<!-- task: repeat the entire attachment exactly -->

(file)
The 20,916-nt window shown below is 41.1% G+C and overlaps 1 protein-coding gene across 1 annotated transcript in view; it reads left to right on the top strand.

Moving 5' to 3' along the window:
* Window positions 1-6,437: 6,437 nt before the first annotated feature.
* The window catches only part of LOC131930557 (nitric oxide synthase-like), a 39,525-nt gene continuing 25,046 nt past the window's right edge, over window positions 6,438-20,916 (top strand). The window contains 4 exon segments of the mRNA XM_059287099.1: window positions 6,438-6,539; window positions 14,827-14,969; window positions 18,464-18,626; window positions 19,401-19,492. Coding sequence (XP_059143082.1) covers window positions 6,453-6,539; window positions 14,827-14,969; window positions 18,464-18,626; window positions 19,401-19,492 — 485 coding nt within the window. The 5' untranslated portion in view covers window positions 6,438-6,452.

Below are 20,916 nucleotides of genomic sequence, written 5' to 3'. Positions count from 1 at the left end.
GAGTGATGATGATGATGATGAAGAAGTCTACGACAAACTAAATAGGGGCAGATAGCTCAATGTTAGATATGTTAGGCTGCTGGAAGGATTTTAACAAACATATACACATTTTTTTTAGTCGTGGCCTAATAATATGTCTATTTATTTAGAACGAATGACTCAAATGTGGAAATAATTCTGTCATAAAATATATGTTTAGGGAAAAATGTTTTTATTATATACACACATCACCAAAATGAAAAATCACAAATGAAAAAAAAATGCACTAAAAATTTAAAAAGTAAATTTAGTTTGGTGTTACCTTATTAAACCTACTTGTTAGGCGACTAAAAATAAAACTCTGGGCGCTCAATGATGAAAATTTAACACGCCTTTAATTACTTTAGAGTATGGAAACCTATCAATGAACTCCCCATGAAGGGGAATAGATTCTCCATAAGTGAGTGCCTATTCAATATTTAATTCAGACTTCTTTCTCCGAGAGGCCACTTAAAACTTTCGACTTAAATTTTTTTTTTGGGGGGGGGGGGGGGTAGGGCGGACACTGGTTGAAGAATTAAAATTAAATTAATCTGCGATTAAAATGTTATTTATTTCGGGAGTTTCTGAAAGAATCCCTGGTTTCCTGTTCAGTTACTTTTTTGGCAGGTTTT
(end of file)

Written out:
The 20,916-nt window shown below is 41.1% G+C and overlaps 1 protein-coding gene across 1 annotated transcript in view; it reads left to right on the top strand.

Moving 5' to 3' along the window:
* Window positions 1-6,437: 6,437 nt before the first annotated feature.
* The window catches only part of LOC131930557 (nitric oxide synthase-like), a 39,525-nt gene continuing 25,046 nt past the window's right edge, over window positions 6,438-20,916 (top strand). The window contains 4 exon segments of the mRNA XM_059287099.1: window positions 6,438-6,539; window positions 14,827-14,969; window positions 18,464-18,626; window positions 19,401-19,492. Coding sequence (XP_059143082.1) covers window positions 6,453-6,539; window positions 14,827-14,969; window positions 18,464-18,626; window positions 19,401-19,492 — 485 coding nt within the window. The 5' untranslated portion in view covers window positions 6,438-6,452.

Below are 20,916 nucleotides of genomic sequence, written 5' to 3'. Positions count from 1 at the left end.
GAGTGATGATGATGATGATGAAGAAGTCTACGACAAACTAAATAGGGGCAGATAGCTCAATGTTAGATATGTTAGGCTGCTGGAAGGATTTTAACAAACATATACACATTTTTTTTAGTCGTGGCCTAATAATATGTCTATTTATTTAGAACGAATGACTCAAATGTGGAAATAATTCTGTCATAAAATATATGTTTAGGGAAAAATGTTTTTATTATATACACACATCACCAAAATGAAAAATCACAAATGAAAAAAAAATGCACTAAAAATTTAAAAAGTAAATTTAGTTTGGTGTTACCTTATTAAACCTACTTGTTAGGCGACTAAAAATAAAACTCTGGGCGCTCAATGATGAAAATTTAACACGCCTTTAATTACTTTAGAGTATGGAAACCTATCAATGAACTCCCCATGAAGGGGAATAGATTCTCCATAAGTGAGTGCCTATTCAATATTTAATTCAGACTTCTTTCTCCGAGAGGCCACTTAAAACTTTCGACTTAAATTTTTTTTTTGGGGGGGGGGGGGGGTAGGGCGGACACTGGTTGAAGAATTAAAATTAAATTAATCTGCGATTAAAATGTTATTTATTTCGGGAGTTTCTGAAAGAATCCCTGGTTTCCTGTTCAGTTACTTTTTTGGCAGGTTTT